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Peer Tutoring

Can Online Platforms Improve Peer Tutoring?

The pandemic has led to a rise in several online learning management platforms. Now, higher education institutions are looking into new technologies as a solution for peer tutoring. Online platforms enable instructors to assist students in need, while also creating a way for tutors to get compensated for their services.

Many schools and universities use peer tutoring, either as a walk-in or appointment-based program on campus, to enable out-of-class support available to all students. Nevertheless, tutoring centers have been among the services lost when college campuses have shuttered or become less. This is particularly detrimental at a stage where students are being required to sustain their workload under demanding circumstances, which will result in lower scores. On college campuses, tutoring has proven to be an indispensable service.

Inside Higher Ed reported on how Indiana University, like many institutions across the country, rushed to implement a virtual tutoring system that could connect tutors to struggling students online. Connecting students to tutors online couldn’t be done ad-hoc because the support service needs to be able to assign tutors to students who request them and track their hours.

Then, tutors need to be trained to use online video conferencing and collaboration tools and get the tutored students to use these too. This level of complication presents many problems, especially when student support centers need to create their online system from scratch.

Additionally, the tutoring services are based on having tutors available to help students on campus, paying tutors hourly, not based on how many students they help. Changing to paying tutors based on their services may discourage tutors from working or pressure them to serve more students.

Using Online Tutoring Systems

While a spontaneous strategy could be effective in the near term, schools are discovering that a more organized framework is required. Only 28% of private universities questioned by Primary Research Group reported having an online tutoring program in place before the epidemic. As a result, many resorts to other sources. Such third-party systems like Knack and Knoyo exist expressly for virtual tutoring.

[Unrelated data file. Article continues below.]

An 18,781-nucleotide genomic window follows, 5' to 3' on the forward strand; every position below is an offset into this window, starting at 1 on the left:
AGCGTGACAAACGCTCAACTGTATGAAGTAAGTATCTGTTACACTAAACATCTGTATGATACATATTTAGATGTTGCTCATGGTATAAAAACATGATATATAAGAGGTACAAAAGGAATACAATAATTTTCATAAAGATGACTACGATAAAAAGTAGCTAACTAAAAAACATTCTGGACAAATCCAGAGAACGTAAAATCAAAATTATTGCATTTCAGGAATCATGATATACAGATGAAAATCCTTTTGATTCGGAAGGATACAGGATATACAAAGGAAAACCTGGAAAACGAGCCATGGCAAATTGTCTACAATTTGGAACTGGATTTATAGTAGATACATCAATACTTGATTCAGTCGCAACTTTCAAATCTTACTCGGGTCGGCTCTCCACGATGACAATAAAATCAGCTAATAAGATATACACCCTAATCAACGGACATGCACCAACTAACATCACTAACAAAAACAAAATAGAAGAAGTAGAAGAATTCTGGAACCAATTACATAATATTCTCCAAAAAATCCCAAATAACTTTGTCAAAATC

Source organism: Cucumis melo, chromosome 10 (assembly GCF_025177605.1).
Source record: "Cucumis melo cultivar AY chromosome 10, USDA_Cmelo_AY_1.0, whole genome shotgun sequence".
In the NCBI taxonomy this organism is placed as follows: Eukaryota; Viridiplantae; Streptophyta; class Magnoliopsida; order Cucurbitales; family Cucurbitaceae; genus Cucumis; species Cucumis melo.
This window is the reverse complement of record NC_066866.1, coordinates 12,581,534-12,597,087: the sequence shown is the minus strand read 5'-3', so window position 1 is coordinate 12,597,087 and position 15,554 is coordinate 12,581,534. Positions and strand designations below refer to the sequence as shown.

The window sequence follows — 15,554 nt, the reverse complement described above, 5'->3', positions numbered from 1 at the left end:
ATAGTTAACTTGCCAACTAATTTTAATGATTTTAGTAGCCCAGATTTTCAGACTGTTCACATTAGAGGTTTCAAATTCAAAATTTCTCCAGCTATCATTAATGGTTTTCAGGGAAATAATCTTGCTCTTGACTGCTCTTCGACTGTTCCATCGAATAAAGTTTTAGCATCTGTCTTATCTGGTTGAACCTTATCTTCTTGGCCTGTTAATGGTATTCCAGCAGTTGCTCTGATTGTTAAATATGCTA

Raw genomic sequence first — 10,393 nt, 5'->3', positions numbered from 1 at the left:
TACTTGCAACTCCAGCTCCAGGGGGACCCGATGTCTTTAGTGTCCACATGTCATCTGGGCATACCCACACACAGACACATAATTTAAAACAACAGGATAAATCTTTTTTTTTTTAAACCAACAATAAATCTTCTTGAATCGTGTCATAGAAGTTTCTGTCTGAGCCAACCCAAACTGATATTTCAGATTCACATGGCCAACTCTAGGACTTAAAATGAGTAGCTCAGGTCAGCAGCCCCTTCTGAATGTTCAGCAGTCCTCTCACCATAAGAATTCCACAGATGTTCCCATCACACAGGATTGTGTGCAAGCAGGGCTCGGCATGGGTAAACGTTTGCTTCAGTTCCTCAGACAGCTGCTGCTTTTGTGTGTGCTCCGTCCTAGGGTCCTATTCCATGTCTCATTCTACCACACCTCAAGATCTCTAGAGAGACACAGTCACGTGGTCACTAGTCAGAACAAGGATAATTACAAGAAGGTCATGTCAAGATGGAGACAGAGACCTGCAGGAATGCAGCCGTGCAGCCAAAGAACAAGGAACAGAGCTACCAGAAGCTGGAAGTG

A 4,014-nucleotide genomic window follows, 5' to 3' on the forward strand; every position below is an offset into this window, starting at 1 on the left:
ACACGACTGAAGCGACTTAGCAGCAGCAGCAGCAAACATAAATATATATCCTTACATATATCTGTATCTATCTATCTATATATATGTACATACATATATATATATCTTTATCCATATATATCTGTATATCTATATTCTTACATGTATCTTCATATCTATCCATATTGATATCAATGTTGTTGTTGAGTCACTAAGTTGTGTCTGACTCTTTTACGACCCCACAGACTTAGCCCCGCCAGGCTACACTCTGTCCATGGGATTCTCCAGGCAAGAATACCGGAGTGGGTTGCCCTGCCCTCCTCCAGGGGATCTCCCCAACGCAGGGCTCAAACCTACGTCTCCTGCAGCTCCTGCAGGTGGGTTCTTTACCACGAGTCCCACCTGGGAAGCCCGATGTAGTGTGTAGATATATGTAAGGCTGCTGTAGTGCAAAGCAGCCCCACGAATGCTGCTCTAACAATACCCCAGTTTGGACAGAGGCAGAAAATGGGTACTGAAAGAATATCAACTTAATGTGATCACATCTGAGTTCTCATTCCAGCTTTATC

If the institution hires them, they can allow tutors to register, at which point students can look for a tutor depending on the topic they need assistance with and the time the tutor is accessible, giving them more freedom and guaranteeing they can discover the proper teacher.

Universities are compelled to pay for these services, but they may save money by not having to staff tutoring centers full-time, which makes them more effective and doesn’t waste tutors’ time. Students are more inclined to use the program if they can find tutoring that fits within their timetable.

Once a tutoring session has been scheduled, students can attend it and communicate with the tutor via the screen interface and voice to share their schoolwork and discuss any problems they are experiencing with it. The fact that tutors will be aware of the subject they need to assist the student with in advance gives them an edge over regular higher education tutoring in that they won’t be caught off guard and less able to offer useful guidance and input.

The business model for third-party tutoring is frequently centered on the student paying the teacher electronically and the platform earning a cut. Universities, on the other hand, have paid a price for having access to the service that they provide to their students without cost during the pandemic. Tutors are compensated according to the number of lessons they deliver.

The pandemic’s difficulties are well-documented, and it is well recognized that college students, who are arriving new, have trouble adjusting to their new surroundings. Making online tutoring more available in colleges can improve their ability to pass mandatory courses by making it easier for them to seek out help at their convenience.

Content Team

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